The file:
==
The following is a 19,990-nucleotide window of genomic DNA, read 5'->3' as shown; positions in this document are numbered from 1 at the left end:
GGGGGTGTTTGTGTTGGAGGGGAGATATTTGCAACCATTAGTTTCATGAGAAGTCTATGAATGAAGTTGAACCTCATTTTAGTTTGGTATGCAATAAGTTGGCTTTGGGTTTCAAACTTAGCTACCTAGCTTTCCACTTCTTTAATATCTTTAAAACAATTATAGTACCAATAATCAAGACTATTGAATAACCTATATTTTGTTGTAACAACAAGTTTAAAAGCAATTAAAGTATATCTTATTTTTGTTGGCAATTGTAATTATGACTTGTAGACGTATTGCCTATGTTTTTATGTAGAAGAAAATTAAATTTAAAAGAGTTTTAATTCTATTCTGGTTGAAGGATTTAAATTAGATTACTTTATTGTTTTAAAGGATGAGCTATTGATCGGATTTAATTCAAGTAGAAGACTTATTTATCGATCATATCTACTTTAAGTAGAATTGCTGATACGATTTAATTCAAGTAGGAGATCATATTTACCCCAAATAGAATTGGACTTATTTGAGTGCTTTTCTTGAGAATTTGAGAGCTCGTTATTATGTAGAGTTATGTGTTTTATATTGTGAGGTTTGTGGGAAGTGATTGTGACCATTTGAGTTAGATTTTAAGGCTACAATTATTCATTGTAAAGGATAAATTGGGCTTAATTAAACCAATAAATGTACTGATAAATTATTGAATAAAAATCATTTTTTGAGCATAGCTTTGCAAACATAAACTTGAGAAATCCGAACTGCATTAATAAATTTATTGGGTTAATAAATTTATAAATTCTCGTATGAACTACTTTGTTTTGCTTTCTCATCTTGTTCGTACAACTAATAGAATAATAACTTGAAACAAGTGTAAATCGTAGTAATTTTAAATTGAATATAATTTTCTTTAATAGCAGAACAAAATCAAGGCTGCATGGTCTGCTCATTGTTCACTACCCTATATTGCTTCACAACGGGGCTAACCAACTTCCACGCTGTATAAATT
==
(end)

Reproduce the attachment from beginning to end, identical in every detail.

The following is a 19,990-nucleotide window of genomic DNA, read 5'->3' as shown; positions in this document are numbered from 1 at the left end:
GGGGGTGTTTGTGTTGGAGGGGAGATATTTGCAACCATTAGTTTCATGAGAAGTCTATGAATGAAGTTGAACCTCATTTTAGTTTGGTATGCAATAAGTTGGCTTTGGGTTTCAAACTTAGCTACCTAGCTTTCCACTTCTTTAATATCTTTAAAACAATTATAGTACCAATAATCAAGACTATTGAATAACCTATATTTTGTTGTAACAACAAGTTTAAAAGCAATTAAAGTATATCTTATTTTTGTTGGCAATTGTAATTATGACTTGTAGACGTATTGCCTATGTTTTTATGTAGAAGAAAATTAAATTTAAAAGAGTTTTAATTCTATTCTGGTTGAAGGATTTAAATTAGATTACTTTATTGTTTTAAAGGATGAGCTATTGATCGGATTTAATTCAAGTAGAAGACTTATTTATCGATCATATCTACTTTAAGTAGAATTGCTGATACGATTTAATTCAAGTAGGAGATCATATTTACCCCAAATAGAATTGGACTTATTTGAGTGCTTTTCTTGAGAATTTGAGAGCTCGTTATTATGTAGAGTTATGTGTTTTATATTGTGAGGTTTGTGGGAAGTGATTGTGACCATTTGAGTTAGATTTTAAGGCTACAATTATTCATTGTAAAGGATAAATTGGGCTTAATTAAACCAATAAATGTACTGATAAATTATTGAATAAAAATCATTTTTTGAGCATAGCTTTGCAAACATAAACTTGAGAAATCCGAACTGCATTAATAAATTTATTGGGTTAATAAATTTATAAATTCTCGTATGAACTACTTTGTTTTGCTTTCTCATCTTGTTCGTACAACTAATAGAATAATAACTTGAAACAAGTGTAAATCGTAGTAATTTTAAATTGAATATAATTTTCTTTAATAGCAGAACAAAATCAAGGCTGCATGGTCTGCTCATTGTTCACTACCCTATATTGCTTCACAACGGGGCTAACCAACTTCCACGCTGTATAAATT